By Melissa Fossum
By Lauren Wise
By New Times
By Amanda Savage
By Jason P. Woodbury
By Troy Farah
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Silence Is Easy (Capitol)
Give English post-Radiohead band Elbow one thing -- it succeeded in picking a name as unashamedly average as the music that's filled the vacuum Thom Yorke and his mates created in U.K. guitar rock when they stopped playing guitars. (What, Coldplay was already taken? Oh, right.). Asleep in the Back, the Manchester group's (also aptly titled) 2001 debut, didn't offer much to suggest that it hadn't named itself appropriately; imagine the spacy, wide-screen pop of Doves without that band's sense of melody or rhythmic momentum but with loads of limp music-geek Frippery standing in for memorable songs. Like they said: Elbow.
Consider it a possible reaction to Radiohead's recent return to six-string commotion, then, that Cast of Thousands, Elbow's second disc, pounds with so much more purpose than Asleep. Music geeks needn't worry, for the Frippery still flaps: Opener "Ribcage" takes nearly a minute to surface from a pool of starshine synth squiggles, then concludes with help from the London Community Gospel Choir; "Fugitive Motel" sports a weird coda of singer Guy Garvey's contact-miked throat ululations; guitarist Mark Potter lines "I've Got Your Number" with rehearsal-room noodling. But on "Fallen Angel" and "Snooks (Progress Report)," the band lets drummer Richard Jupp lead the charge with dark tom rolls and cool little percussive ticks, and Garvey's melodies are in bloom throughout.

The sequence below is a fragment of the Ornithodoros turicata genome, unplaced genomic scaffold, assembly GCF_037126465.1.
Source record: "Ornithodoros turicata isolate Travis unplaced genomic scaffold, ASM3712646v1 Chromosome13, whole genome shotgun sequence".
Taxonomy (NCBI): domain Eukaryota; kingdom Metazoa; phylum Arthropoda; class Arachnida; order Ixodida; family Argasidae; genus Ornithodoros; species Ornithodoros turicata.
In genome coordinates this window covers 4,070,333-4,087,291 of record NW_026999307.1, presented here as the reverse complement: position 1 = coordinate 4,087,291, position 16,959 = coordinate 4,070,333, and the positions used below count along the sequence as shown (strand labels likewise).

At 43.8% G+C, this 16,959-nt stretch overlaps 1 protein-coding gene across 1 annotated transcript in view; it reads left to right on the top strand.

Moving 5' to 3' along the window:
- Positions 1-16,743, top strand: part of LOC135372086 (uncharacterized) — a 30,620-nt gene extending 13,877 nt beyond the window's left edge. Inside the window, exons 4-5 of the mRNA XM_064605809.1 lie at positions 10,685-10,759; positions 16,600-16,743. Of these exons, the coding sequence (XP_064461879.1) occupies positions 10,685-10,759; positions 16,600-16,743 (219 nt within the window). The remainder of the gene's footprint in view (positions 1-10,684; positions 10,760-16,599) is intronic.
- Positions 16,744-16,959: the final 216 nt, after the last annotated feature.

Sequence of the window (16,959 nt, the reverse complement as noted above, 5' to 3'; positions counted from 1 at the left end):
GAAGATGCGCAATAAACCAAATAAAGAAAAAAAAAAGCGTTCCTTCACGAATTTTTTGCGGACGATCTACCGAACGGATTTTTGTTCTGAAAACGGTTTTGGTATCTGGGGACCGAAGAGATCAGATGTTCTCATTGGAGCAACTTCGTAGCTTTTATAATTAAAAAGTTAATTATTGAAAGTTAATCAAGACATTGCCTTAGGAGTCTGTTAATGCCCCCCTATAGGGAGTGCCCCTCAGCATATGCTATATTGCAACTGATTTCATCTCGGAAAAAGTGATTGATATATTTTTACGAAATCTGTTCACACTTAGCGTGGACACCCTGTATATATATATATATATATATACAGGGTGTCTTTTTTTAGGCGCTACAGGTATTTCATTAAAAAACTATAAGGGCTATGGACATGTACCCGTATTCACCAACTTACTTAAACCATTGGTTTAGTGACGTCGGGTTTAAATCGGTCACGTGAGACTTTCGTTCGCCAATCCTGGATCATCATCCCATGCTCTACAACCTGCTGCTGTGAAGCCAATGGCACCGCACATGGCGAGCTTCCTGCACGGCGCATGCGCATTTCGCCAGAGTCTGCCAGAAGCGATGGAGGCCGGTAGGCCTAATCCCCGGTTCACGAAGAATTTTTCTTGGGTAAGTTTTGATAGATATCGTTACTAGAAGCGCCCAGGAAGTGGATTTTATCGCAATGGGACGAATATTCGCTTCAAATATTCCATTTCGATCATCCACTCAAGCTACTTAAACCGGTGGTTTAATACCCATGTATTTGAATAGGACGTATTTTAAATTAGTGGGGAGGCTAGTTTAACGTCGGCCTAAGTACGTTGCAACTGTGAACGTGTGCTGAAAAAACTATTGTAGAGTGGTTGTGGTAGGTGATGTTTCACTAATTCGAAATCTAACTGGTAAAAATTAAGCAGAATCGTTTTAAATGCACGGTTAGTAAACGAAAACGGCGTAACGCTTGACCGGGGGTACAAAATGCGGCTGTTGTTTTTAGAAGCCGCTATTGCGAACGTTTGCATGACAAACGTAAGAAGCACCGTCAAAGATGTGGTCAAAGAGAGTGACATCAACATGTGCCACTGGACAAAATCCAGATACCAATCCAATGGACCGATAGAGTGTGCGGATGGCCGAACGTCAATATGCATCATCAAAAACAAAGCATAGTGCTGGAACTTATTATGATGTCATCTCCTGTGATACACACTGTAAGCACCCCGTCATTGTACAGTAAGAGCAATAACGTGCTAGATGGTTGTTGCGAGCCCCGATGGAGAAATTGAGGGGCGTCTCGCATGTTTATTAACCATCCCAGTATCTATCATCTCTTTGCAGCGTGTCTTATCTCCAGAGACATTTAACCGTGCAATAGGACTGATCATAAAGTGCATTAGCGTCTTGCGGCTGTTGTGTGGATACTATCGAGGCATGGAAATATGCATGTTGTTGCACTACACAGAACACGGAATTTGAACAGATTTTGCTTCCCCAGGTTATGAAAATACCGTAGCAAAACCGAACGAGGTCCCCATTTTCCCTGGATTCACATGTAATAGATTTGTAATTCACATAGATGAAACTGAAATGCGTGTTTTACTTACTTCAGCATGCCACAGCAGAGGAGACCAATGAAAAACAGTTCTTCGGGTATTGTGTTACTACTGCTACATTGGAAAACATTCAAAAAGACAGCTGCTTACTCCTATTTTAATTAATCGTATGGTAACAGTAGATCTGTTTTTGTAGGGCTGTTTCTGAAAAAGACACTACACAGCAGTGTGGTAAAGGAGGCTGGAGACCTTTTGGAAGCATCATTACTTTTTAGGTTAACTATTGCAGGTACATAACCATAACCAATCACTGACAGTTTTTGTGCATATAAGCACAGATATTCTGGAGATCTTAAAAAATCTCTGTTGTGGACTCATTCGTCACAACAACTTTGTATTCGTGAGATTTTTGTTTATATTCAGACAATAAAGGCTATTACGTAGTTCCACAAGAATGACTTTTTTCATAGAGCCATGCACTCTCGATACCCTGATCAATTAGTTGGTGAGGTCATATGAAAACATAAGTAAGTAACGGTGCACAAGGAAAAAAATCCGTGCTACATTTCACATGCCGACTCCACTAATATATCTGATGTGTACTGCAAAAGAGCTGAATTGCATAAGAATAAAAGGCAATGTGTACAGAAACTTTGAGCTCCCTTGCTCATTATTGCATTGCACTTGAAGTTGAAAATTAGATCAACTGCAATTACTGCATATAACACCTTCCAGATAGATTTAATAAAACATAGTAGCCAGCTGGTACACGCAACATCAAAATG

Fellow travelers Starsailor (now that's showing some imagination!) similarly juice their previously droopy drone-pop on Silence Is Easy, their own second album and the follow-up to 2002's mildly successful Love Is Here. The new disc's selling point is that Wall of Sound innovator and current murder suspect Phil Spector produced two tunes, "White Dove" and the title track, both of which prove that what's easier than silence is dressing up mediocre songs in literal bells and whistles.
Elsewhere, like Elbow, the band fares better by keeping things moving; drummer Ben Byrne drives opener "Music Was Saved" and "Shark Food" with well-shaded gusto. If his bandmates can get front man James Walsh to tone down his hammy Jeff Buckley impersonation, Starsailor might just be 2006's Travis.